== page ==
On a more serious note, it was interesting engaging in this experience after having been studying in Oslo for the past month.  There was an overwhelming amount of tourists in Bergen, particularly on the fjord tour (I have to include myself in this count because despite the fact that I’d like to consider myself somewhat of a Norway insider after my month here, I  had many tourist moments oohing and ahhing at the views in Bergen).  It doesn’t surprise me that adorable towns like Bergen attract lots of visitors, however I find it concerning for people to only travel to cities like Bergen while in Norway.  By only visiting an adorable, idyllic place like Bergen, one risks leaving Norway with a rather stereotypical picture of a rural utopia and missing the complexities of the country and the diversity within it.  In my study abroad program we have been examining the popular conceptions of Norway and the ways in which images of beautiful, rural Norway are so often invoked.  I can attest to the fact that Norway does have a lot of natural beauty.  Yet, I would caution visitors to the country not to oversimplify and think that that is all Norway has.  Norway has a lot to offer and by only looking at stereotypes of Norway  you might miss out on several cool offerings.  So while my pictures of Bergen and the fjords may help to fulfill stereotypes that you may have heard about the charming Norwegian rural landscape and astounding scenery (which are true – it is gorgeous), don’t forget about the more urban environment of Oslo and the unique treasures that are found in different parts of Norway.

Houses on the famous Bryggen Hanseatic Wharf

Bergen Fish Market

The funicular track

View from the funicular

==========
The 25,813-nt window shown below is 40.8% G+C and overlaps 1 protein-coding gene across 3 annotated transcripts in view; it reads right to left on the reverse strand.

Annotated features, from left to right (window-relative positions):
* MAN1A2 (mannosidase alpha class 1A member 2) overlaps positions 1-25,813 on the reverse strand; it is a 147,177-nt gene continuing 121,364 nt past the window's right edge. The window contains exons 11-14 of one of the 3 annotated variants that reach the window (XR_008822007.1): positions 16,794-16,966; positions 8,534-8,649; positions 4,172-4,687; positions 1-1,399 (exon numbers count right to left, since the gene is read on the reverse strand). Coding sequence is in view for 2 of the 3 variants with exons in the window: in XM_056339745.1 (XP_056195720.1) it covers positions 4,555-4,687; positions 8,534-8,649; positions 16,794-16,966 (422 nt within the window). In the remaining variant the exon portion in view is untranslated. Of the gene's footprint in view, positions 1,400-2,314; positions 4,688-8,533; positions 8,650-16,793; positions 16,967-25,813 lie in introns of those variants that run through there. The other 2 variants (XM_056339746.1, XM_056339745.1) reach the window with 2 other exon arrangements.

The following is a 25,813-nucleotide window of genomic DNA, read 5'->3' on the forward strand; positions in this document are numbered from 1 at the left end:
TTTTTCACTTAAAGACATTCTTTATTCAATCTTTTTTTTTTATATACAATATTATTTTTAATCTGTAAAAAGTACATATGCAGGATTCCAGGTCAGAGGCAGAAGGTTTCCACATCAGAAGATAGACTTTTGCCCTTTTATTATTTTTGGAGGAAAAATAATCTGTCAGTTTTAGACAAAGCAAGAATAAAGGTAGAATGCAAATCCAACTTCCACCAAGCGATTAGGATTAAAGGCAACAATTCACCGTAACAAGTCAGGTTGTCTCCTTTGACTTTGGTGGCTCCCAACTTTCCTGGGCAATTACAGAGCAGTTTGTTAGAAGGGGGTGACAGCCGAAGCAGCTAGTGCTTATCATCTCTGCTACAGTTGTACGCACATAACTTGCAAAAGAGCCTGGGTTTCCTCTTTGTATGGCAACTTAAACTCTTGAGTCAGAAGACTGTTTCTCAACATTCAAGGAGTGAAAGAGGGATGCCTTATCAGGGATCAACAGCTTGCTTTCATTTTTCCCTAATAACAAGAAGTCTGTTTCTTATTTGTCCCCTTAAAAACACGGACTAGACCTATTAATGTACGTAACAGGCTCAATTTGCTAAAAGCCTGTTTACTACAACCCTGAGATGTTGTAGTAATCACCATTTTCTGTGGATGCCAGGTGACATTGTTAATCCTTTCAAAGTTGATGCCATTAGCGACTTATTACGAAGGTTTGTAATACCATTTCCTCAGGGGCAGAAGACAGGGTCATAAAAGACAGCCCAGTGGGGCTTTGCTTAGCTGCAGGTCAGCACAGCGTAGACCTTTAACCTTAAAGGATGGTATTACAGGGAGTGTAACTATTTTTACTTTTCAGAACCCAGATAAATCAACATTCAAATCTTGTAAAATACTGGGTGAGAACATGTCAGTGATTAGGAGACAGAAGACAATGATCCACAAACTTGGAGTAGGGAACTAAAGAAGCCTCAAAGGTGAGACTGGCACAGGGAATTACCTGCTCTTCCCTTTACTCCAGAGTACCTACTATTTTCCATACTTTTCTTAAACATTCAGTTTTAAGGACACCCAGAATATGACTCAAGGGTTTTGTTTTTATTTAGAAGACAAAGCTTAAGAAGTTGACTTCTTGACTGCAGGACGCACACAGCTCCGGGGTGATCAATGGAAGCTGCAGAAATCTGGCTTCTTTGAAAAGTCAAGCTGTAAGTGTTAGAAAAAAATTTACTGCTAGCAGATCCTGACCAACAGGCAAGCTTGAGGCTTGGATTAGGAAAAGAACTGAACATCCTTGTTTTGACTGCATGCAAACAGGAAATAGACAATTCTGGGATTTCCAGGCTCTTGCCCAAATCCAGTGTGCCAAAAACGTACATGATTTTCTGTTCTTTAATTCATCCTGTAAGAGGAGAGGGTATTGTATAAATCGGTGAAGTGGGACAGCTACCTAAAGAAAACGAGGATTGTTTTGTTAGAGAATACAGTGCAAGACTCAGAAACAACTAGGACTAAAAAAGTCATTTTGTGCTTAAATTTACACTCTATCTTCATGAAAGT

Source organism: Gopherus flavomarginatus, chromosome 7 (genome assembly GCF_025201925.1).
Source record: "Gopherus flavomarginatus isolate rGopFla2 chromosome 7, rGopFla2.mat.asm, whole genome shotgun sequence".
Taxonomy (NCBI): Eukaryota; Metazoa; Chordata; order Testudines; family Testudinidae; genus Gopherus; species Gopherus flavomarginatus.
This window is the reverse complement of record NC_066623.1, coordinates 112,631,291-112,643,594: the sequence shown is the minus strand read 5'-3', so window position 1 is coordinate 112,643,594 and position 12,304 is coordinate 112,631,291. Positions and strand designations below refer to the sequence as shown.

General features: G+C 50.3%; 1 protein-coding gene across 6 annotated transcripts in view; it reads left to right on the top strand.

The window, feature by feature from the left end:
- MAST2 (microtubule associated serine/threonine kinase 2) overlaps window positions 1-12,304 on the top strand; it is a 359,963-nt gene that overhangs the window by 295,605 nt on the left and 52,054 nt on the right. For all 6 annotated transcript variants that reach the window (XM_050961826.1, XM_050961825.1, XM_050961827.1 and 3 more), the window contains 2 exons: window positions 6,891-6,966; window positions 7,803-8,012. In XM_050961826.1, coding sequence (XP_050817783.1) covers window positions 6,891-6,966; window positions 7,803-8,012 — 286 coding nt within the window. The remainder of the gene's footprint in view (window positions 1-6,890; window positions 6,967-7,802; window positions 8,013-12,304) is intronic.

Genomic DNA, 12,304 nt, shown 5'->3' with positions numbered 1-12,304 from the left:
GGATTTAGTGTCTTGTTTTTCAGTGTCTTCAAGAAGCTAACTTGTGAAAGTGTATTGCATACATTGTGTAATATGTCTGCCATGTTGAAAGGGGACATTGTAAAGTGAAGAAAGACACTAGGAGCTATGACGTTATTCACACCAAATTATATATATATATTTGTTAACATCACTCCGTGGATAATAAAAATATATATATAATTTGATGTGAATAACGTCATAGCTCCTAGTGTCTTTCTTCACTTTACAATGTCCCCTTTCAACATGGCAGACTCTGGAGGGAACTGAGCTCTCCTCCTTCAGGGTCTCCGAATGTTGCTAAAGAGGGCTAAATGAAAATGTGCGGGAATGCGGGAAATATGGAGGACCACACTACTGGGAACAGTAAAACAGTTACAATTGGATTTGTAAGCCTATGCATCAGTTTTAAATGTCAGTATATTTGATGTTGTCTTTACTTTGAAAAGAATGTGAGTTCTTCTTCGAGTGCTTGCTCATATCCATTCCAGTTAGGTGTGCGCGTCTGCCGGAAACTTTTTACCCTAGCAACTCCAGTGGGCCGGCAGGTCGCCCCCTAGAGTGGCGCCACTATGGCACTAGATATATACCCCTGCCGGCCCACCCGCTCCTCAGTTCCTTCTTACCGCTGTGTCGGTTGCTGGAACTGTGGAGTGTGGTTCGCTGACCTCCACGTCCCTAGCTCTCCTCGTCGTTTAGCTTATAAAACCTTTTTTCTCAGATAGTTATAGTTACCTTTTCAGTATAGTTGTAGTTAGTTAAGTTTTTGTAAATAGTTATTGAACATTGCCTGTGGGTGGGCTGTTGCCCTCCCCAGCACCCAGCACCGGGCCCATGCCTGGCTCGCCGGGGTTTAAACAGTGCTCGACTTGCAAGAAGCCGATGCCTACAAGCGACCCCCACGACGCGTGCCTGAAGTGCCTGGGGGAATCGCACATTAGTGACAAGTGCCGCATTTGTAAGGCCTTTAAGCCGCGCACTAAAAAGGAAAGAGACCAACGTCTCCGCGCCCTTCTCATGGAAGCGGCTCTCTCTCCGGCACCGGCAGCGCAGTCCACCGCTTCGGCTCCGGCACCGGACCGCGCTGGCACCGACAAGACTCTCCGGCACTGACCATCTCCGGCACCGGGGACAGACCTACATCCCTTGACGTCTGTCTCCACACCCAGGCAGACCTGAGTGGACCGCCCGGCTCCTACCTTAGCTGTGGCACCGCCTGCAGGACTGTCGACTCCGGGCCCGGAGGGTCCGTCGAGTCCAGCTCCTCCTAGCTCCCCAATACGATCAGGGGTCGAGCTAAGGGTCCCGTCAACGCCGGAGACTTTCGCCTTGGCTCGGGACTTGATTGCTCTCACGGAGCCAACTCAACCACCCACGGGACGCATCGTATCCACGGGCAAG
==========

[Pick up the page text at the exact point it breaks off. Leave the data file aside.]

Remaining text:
Another view of Bergen from the funicular

And another

View of Bergen from the boat at the beginning of our fjord tour

After the boat segment of our fjord tour was a trip on the Flåm railway

The view from Myrdal, a stop along our train trips during our fjord tour









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Week Three – New Insights into Norway

Before coming to Norway, I had a very idealized image of the country.  I knew from my program description and from the events of July 22, 2011 that Norway, like any other country, was not perfect.  However, I thought that it was pretty darn close.  Now that I’m here, I’m realizing that while Norway is an incredible country, there are areas in which the country can improve.  I’m not saying this in the spirit of a study abroad student who merely misses her own country, nor am I someone who thinks that everything is better in my home country.  Instead I am someone who is trying to critically examine what’s working and what’s not in different systems.  In doing such, I’m realizing that Norway, despite what I thought previously, is not above scrutiny.

I find it problematic when people try to make claims that it is unpatriotic to critique the practices of your country or of a country in which you are living.  I think that in fact, it’s the exact opposite.  By choosing to critically examine a country, its strengths and its weaknesses we are acting “patriotically” (I realize that patriotism is a rather problematic concept in and of itself, but I’m going to forego taking up that discussion here and use this term for lack of a better one).   I think that the job of citizens in a country is to challenge and question our nation to make things better.  It’s similar to the style of any good teacher, coach, or advisor, who push you because they see your potential to become better.  While I’m here in Oslo I’m seeking to analyze different policies in both the US and Norway because of the potential I see for an even better world than the one that we live in today.

On a slightly lighter note, this week I started my internship with an awesome organization called Changemaker.  It is an activist organization that helps to raise awareness about global issues and Norway’s role in these issues.   I really loved my first day there and can’t wait to go back next week.  Also, along with a friend from the program, I’m headed to Bergen next weekend.  I’m very excited to see more of Norway and to hopefully see more fjords!